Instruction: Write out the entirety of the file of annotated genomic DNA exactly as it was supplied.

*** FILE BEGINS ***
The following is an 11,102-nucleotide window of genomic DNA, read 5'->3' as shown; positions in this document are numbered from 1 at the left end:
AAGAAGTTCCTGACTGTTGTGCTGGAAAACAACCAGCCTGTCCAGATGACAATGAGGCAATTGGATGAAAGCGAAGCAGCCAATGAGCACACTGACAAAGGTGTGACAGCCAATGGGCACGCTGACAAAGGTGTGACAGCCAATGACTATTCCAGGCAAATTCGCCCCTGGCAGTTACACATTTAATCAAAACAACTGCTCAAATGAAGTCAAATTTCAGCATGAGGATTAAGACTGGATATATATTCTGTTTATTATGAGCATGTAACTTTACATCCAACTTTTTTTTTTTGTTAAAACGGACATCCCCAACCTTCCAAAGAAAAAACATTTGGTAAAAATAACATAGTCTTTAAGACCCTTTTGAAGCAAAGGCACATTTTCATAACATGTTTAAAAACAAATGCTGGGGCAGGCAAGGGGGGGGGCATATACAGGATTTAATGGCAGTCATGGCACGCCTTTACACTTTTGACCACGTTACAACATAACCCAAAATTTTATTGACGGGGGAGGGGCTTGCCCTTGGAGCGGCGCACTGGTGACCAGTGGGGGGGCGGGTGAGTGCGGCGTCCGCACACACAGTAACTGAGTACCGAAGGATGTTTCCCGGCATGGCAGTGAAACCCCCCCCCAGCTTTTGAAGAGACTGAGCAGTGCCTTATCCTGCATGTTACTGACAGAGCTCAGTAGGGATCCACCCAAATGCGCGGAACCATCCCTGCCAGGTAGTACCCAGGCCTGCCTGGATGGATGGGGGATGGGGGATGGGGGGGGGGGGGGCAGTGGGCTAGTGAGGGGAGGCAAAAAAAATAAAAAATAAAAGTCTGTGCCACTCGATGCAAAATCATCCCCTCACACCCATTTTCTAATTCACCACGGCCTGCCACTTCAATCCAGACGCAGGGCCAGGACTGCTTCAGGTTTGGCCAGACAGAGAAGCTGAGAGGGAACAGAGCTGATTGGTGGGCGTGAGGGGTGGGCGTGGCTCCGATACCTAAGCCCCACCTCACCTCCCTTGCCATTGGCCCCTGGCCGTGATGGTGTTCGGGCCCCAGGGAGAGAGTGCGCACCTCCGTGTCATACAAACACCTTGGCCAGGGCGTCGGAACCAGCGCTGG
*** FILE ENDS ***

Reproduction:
The following is an 11,102-nucleotide window of genomic DNA, read 5'->3' as shown; positions in this document are numbered from 1 at the left end:
AAGAAGTTCCTGACTGTTGTGCTGGAAAACAACCAGCCTGTCCAGATGACAATGAGGCAATTGGATGAAAGCGAAGCAGCCAATGAGCACACTGACAAAGGTGTGACAGCCAATGGGCACGCTGACAAAGGTGTGACAGCCAATGACTATTCCAGGCAAATTCGCCCCTGGCAGTTACACATTTAATCAAAACAACTGCTCAAATGAAGTCAAATTTCAGCATGAGGATTAAGACTGGATATATATTCTGTTTATTATGAGCATGTAACTTTACATCCAACTTTTTTTTTTTGTTAAAACGGACATCCCCAACCTTCCAAAGAAAAAACATTTGGTAAAAATAACATAGTCTTTAAGACCCTTTTGAAGCAAAGGCACATTTTCATAACATGTTTAAAAACAAATGCTGGGGCAGGCAAGGGGGGGGGCATATACAGGATTTAATGGCAGTCATGGCACGCCTTTACACTTTTGACCACGTTACAACATAACCCAAAATTTTATTGACGGGGGAGGGGCTTGCCCTTGGAGCGGCGCACTGGTGACCAGTGGGGGGGCGGGTGAGTGCGGCGTCCGCACACACAGTAACTGAGTACCGAAGGATGTTTCCCGGCATGGCAGTGAAACCCCCCCCCAGCTTTTGAAGAGACTGAGCAGTGCCTTATCCTGCATGTTACTGACAGAGCTCAGTAGGGATCCACCCAAATGCGCGGAACCATCCCTGCCAGGTAGTACCCAGGCCTGCCTGGATGGATGGGGGATGGGGGATGGGGGGGGGGGGGGCAGTGGGCTAGTGAGGGGAGGCAAAAAAAATAAAAAATAAAAGTCTGTGCCACTCGATGCAAAATCATCCCCTCACACCCATTTTCTAATTCACCACGGCCTGCCACTTCAATCCAGACGCAGGGCCAGGACTGCTTCAGGTTTGGCCAGACAGAGAAGCTGAGAGGGAACAGAGCTGATTGGTGGGCGTGAGGGGTGGGCGTGGCTCCGATACCTAAGCCCCACCTCACCTCCCTTGCCATTGGCCCCTGGCCGTGATGGTGTTCGGGCCCCAGGGAGAGAGTGCGCACCTCCGTGTCATACAAACACCTTGGCCAGGGCGTCGGAACCAGCGCTGG